By Jennifer Bowie
President Roderick J. McDavis today announced The Ohio University Foundation has received $1 million from the government of Malaysia to support the Tun Abdul Razak Chair in Southeast Asian Studies. The Division of University Advancement will work to raise funds to match this gift.
"The Razak Chair is the intellectual ambassador of Malaysia to the United States," McDavis said. "It is a great honor and a source of great pride for Ohio University to be entrusted by the Malaysian government with this resource and, as a result, to build strong educational partnerships in Malaysia.
"By providing the resources necessary for greater national visibility, this generous gift will enable us to enhance the national prominence and influence of the Tun Razak Chair and elevate its importance as the recognized repository of expertise on Malaysia in the United States," McDavis continued. "As a result, the chair holder will be able to promote Malaysia at a national level and build stronger ties and better bridges of understanding between Malaysia and the United States."
Originally funded in 1979 by the Malaysian government, Ohio University and 38 corporations, the Tun Razak Chair was the first such position established by any American university with support from a foreign government.
"The creation of and support for this premier endowed chair represents an incredible commitment by a nation in our university," said President and CEO of The Ohio University Foundation Howard R. Lipman, vice president for university advancement. "We are looking forward to returning to Malaysia to work with alumni and friends, Malaysian companies and multinational corporations to seek new investments in the future of the Ohio University/Malaysia partnership and the Razak Chair."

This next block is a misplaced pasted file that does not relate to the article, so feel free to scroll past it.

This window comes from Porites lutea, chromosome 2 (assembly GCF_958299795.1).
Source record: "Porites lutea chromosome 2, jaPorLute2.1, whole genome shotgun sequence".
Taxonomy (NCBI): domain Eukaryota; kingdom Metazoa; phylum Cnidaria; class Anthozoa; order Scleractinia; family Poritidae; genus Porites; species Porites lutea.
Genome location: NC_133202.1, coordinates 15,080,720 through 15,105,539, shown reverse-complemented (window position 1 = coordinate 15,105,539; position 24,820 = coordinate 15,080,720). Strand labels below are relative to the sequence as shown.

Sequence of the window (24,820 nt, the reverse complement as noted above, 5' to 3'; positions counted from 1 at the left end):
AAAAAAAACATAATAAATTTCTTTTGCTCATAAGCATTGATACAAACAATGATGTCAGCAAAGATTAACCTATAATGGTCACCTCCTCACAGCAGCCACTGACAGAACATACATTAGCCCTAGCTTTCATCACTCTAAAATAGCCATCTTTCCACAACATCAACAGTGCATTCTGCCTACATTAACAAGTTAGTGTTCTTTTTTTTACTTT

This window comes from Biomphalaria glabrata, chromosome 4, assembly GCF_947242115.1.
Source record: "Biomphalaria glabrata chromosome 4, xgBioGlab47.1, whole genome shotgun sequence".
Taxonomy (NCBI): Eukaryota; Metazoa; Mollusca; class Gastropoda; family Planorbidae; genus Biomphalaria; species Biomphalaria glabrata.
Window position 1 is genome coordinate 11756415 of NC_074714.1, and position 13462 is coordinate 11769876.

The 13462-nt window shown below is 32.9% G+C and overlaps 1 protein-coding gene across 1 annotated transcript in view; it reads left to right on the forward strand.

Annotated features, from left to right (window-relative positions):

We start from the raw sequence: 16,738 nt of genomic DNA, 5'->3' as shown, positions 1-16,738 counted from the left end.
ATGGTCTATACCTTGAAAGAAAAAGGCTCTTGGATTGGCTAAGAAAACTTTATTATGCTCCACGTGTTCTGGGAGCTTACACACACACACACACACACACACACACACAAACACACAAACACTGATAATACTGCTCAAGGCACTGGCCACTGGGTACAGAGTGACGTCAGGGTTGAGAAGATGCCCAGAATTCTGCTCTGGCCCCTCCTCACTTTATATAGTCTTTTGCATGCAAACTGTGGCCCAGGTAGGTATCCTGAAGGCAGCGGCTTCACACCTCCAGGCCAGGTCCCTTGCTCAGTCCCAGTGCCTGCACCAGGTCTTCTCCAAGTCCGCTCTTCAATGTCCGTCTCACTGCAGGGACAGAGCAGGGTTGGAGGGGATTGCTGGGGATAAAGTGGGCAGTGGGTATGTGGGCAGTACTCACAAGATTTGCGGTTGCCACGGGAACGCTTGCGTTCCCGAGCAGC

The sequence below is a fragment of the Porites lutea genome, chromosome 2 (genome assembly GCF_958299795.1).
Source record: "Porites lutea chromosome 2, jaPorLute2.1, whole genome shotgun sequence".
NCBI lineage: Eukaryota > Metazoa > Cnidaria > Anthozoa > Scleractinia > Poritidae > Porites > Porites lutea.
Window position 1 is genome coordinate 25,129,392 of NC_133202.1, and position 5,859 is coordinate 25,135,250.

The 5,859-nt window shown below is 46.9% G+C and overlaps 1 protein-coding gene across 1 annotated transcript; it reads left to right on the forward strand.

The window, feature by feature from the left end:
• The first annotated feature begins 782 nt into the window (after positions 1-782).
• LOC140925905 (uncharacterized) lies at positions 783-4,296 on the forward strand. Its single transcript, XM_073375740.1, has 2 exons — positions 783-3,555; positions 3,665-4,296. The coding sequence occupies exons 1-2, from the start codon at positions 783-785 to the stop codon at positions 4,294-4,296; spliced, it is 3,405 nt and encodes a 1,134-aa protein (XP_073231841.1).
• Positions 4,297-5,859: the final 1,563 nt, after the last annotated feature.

Every two years, Malaysia's Ministry of Higher Education, in consultation with the Razak Council (made up of former Tun Razak Chairs) and Ohio University, selects a Malaysian scholar to serve in this prestigious endowed faculty position.
Thirteen professors from Malaysia have held the Tun Razak Chair. The newest chair, Professor Dató Dr. Mohammad Salleh Din, plans to arrive in Athens on March 15.
Salleh earned his bachelor's degree in accountancy and an MBA from Miami University (of Ohio). He received his Ph.D. in entrepreneurship and small business from the University of Durham in the United Kingdom and completed post-doctoral work in advanced management at the Wharton School of Business at the University of Pennsylvania. Salleh is the director of the Entrepreneurship Development Institute at Universiti Utara Malaysia and is a professor of business.
Housed in Ohio University's Center for International Studies, the Tun Razak Chair teaches, conducts research and performs regional and national outreach activities in an effort to disseminate knowledge about Malaysia and to improve the understanding of and appreciation for Malaysia among key American publics.
As many as 2,400 Ohio University alumni live and work in Malaysia -- the university's greatest concentration of alumni outside the U.S. Many Ohio University alumni have become leaders in key sectors of Malaysian society, including business, academia, government and the media. In fact, an alumni chapter is operating in Kuala Lumpur, some 9,500 miles from Athens.
"I'm looking forward to working with the local alumni chapter, through its president Dató Shaik Sulaiman, and with former Tun Razak Chair and Ohio University's institutional representative to Southeast Asia, Dató Dr. Zakaria Ahmad, to build additional support for the Razak Chair," Lipman said. "Our Malaysian alumni have been and continue to be very supportive, and Dató Sulaiman and Dr. Zakaria have been instrumental in their nation's ongoing support of Ohio University."
The 40-year partnership between Ohio University and Southeast Asian nations, including Malaysia, was celebrated this past weekend with a conference on the Athens campus titled "40 Years of Engagement with Southeast Asia."